After giving attendees at last month’s KidScreen West event in L.A. a sneak-peek at some top-line findings, the NPD Group has officially released the third wave of its ongoing Kids and Consumer Electronics study. And this year’s edition highlights some pretty interesting consumer behavior that’s having an impact on the tech market.
For starters, the average age at which kids start their love affair with consumer electronics has declined from 8.1 in 2005 to 6.7 today. TVs and computers attract the youngest first-timers at four or five years of age, while satellite radios and portable digital media players (PDMPs) pick up kid users at around age nine. Dropping down significantly on NPD’s first-time usage scale this year were DVD players (up 8% with kids ages four to five over 2006) and digital cameras (up 9%).
PDMPs posted the biggest gain in kid usage, picking up 14% over last year, with 26% of kids polled saying they use these devices now. But interestingly, the CE devices kids use the most – non-portable TVs (73%) and desktop computers (69%) – are on a decline, with TVs down four points and desktops down six over 2005′s measurement. Picking up some of that share are laptops, which gained three points this year. NPD analyst Anita Frazier believes this shift from stationary to portable computers is at least somewhat motivated by a physiological reality: little hands can manipulate laptop keyboards a lot easier. Couple that fact with a downward pricing trend in the laptop market, and it’s no surprise why Frazier expects the swap to continue in the near future.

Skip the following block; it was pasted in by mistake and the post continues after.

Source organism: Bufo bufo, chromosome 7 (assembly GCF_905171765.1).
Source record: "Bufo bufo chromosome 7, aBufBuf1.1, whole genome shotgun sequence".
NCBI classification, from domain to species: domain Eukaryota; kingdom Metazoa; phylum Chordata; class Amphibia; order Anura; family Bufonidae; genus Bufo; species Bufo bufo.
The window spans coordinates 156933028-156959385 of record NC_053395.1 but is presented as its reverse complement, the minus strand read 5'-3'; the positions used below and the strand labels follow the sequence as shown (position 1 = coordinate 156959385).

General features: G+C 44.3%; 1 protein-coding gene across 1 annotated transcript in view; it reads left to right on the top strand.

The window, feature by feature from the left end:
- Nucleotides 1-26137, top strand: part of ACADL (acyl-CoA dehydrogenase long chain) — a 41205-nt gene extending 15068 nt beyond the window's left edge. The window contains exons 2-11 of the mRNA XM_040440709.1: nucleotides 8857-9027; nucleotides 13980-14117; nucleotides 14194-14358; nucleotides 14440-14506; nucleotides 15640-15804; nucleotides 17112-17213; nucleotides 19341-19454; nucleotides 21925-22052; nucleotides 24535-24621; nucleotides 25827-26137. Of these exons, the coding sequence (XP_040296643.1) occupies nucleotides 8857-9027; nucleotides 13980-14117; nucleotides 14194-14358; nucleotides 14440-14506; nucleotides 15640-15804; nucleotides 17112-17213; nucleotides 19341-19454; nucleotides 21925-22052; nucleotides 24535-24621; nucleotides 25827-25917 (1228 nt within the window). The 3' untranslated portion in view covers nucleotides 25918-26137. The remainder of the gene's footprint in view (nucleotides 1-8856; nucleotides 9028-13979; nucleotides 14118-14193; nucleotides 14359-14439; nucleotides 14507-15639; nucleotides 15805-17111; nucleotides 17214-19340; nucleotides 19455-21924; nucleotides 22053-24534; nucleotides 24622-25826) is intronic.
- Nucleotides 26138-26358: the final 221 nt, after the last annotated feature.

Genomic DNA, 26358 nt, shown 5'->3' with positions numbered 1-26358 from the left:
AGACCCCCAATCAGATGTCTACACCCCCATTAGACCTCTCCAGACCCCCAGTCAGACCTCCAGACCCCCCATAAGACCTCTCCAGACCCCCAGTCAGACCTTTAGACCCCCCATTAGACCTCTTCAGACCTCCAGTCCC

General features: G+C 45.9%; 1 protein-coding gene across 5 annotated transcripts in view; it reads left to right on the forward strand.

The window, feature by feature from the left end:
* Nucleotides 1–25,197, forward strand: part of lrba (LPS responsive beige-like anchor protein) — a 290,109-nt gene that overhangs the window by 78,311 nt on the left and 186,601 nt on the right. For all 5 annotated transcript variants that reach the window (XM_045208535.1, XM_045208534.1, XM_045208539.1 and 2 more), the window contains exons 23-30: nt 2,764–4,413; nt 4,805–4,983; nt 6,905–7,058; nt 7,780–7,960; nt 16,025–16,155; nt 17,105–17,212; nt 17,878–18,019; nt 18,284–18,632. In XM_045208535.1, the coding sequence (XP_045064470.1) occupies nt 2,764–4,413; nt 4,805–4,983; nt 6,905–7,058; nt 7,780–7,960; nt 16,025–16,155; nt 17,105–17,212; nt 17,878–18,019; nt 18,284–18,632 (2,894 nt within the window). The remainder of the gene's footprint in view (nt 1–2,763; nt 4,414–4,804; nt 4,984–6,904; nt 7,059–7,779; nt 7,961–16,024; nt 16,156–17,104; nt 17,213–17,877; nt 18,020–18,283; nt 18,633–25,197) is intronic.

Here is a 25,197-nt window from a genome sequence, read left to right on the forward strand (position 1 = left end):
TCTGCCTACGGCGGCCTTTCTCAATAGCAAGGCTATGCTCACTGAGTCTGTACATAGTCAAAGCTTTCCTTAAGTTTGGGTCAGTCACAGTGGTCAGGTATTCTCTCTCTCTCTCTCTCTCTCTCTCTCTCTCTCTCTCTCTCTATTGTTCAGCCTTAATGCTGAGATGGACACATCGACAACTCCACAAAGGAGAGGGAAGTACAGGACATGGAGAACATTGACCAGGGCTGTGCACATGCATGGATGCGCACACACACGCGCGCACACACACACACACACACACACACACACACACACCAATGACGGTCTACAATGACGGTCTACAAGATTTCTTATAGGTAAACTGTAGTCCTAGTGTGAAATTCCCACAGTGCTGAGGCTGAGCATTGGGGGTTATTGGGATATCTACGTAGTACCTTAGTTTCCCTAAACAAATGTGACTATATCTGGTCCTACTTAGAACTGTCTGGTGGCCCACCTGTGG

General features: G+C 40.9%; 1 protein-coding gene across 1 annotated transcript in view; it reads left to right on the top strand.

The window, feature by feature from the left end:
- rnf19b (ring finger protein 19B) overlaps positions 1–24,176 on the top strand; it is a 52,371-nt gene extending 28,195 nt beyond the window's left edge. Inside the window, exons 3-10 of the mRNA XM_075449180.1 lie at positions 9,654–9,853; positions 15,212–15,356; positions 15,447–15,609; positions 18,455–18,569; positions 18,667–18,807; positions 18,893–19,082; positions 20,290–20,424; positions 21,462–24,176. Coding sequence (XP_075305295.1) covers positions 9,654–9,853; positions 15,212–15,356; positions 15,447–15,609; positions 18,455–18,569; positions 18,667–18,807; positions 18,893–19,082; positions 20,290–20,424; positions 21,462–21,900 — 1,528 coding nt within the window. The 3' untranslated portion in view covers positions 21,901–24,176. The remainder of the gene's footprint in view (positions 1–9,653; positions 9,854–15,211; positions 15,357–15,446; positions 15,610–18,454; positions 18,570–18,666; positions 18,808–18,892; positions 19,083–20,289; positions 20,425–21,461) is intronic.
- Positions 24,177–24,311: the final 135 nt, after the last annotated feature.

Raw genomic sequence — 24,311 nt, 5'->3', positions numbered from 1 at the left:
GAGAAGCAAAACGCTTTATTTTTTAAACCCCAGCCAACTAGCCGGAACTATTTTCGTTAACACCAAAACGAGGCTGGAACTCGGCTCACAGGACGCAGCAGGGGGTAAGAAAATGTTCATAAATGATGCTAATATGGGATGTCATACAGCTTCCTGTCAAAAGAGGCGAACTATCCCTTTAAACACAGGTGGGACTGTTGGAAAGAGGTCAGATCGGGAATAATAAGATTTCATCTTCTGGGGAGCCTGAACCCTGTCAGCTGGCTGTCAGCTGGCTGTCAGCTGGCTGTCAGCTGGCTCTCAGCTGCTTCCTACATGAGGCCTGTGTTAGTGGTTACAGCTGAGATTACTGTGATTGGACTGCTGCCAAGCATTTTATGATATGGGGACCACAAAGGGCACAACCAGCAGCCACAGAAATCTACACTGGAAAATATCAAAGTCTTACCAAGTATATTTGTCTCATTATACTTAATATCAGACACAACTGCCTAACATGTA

In terms of the gender divide, boys and girls show similar usage patterns, except in two key areas: Boys are more avid users of console and portable video game systems, while digital cameras, PDMPs, cell phones and CD players tend to skew girl. In general, though, both groups use electronic devices about three days a week, with non-portable TVs (5.8 days), cell phones (4.3 days) and digital video recorders (4.1 days) shouldering the heaviest loads.
It looks like CE purchases may be slowing down a bit, with 25% of the households surveyed reporting that they haven’t bought any new devices in the past 12 months. Those that did step up to the check-out bought cell phones, digital cameras and PDMPs in greater bulk than the other devices included in the survey. Older tech like film cameras and karaoke systems scored record-low purchase levels.
Over the last couple of years, there’s been a major influx of kid-friendly versions of CE products, but the target consumer still prefers the real deal. Video games aside, the adult iterations of consumer electronics staples posted higher penetration levels than kid versions of the same devices. And parents seem to be on the same page as their children, with only 74% saying they’re interested in branded kid versions of tech products this year, compared to 83% in 2006.
The findings of the Kids and Consumer Electronics III study stem from data collected through an online poll of 3,324 parents with kids ages four to 14. In order to qualify, their kids had to own at least one consumer electronic device measured in the survey, and the poll was in the field from March 16 to 22.